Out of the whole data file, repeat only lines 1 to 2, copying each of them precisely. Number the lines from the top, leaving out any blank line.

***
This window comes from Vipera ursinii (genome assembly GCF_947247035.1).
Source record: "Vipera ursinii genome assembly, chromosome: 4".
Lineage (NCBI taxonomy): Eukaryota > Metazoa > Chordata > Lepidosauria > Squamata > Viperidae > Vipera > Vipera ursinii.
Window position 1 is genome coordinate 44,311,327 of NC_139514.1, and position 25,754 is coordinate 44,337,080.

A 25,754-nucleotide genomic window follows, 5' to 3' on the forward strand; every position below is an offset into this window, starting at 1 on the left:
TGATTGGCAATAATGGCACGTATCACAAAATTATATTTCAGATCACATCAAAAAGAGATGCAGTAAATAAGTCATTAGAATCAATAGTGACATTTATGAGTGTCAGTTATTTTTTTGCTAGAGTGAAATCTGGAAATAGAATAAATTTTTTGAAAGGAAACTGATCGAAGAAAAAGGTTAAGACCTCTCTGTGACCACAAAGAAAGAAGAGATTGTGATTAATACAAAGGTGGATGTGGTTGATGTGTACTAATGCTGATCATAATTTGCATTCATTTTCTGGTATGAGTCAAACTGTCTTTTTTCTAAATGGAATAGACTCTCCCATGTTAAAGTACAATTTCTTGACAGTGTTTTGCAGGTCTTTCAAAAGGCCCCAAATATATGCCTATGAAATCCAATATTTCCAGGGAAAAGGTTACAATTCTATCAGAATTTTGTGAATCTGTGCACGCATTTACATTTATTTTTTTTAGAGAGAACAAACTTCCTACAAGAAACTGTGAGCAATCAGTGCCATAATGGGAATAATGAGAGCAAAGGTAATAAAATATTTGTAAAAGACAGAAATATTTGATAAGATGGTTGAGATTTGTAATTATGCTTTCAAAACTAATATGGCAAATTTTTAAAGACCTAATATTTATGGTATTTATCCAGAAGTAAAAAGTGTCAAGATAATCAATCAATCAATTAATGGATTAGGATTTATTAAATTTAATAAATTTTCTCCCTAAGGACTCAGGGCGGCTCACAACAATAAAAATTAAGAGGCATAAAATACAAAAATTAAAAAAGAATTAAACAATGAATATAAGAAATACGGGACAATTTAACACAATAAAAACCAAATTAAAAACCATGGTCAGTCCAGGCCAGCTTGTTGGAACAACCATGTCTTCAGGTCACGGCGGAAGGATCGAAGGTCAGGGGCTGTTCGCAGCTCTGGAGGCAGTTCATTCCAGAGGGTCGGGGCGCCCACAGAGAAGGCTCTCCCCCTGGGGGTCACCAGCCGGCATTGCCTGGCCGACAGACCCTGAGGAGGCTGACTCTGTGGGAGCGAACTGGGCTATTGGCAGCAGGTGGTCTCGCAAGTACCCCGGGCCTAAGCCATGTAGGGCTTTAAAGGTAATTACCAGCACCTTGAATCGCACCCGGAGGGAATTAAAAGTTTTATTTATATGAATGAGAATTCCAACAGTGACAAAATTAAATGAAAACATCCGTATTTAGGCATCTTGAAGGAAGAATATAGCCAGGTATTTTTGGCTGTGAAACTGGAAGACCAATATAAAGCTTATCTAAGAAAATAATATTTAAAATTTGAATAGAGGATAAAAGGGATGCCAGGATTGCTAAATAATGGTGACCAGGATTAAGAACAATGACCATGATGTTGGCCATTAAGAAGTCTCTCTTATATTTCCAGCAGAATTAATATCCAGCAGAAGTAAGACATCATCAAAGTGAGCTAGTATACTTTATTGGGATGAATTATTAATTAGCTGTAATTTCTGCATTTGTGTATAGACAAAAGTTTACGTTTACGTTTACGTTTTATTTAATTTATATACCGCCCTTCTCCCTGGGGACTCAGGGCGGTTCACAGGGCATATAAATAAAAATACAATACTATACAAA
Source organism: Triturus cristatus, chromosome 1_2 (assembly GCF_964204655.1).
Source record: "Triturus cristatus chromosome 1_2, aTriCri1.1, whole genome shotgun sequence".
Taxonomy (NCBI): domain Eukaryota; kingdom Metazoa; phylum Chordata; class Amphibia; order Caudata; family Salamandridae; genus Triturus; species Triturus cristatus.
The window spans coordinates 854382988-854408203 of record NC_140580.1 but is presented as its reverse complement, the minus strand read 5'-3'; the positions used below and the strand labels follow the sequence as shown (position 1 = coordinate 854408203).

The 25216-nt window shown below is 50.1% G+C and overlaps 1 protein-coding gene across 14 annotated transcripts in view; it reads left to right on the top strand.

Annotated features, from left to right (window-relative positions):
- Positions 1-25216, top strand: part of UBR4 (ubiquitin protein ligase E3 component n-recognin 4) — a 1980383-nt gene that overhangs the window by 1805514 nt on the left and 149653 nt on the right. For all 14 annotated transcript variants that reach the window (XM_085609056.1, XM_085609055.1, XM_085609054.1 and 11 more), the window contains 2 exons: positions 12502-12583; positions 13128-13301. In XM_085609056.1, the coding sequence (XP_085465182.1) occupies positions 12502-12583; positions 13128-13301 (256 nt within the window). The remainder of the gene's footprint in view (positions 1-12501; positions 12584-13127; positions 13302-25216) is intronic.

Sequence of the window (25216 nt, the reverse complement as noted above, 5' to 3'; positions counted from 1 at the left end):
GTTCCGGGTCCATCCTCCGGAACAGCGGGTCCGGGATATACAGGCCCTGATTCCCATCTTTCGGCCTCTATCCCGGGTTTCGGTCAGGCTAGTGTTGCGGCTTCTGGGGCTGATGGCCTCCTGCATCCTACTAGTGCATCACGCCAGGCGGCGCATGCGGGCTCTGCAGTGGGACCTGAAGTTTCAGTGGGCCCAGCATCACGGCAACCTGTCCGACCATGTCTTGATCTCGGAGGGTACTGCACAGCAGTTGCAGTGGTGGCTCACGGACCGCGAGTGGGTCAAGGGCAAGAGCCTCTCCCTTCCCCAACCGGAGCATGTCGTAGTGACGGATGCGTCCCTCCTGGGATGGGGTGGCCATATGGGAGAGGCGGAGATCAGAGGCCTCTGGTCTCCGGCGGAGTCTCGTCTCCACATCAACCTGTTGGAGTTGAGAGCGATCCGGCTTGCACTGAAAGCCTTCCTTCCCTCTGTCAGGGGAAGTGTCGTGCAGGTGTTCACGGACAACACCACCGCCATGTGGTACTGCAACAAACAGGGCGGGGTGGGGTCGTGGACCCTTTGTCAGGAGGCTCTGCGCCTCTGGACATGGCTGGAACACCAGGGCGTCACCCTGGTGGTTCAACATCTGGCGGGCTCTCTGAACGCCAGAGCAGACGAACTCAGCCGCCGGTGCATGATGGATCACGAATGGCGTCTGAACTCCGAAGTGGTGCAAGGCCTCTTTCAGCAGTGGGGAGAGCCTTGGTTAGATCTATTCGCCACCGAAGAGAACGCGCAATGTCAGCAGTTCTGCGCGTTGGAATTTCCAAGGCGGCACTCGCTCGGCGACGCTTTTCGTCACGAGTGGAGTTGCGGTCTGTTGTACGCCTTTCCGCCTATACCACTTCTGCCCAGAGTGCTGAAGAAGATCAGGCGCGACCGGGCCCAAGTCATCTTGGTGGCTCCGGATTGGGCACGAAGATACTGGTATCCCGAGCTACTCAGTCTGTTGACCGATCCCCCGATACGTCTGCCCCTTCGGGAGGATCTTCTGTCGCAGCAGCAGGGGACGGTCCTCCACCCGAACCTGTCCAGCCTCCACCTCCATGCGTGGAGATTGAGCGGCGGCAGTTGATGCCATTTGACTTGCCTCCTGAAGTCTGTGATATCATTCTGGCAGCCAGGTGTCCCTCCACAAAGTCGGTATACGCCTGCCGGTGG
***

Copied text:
This window comes from Vipera ursinii (genome assembly GCF_947247035.1).
Source record: "Vipera ursinii genome assembly, chromosome: 4".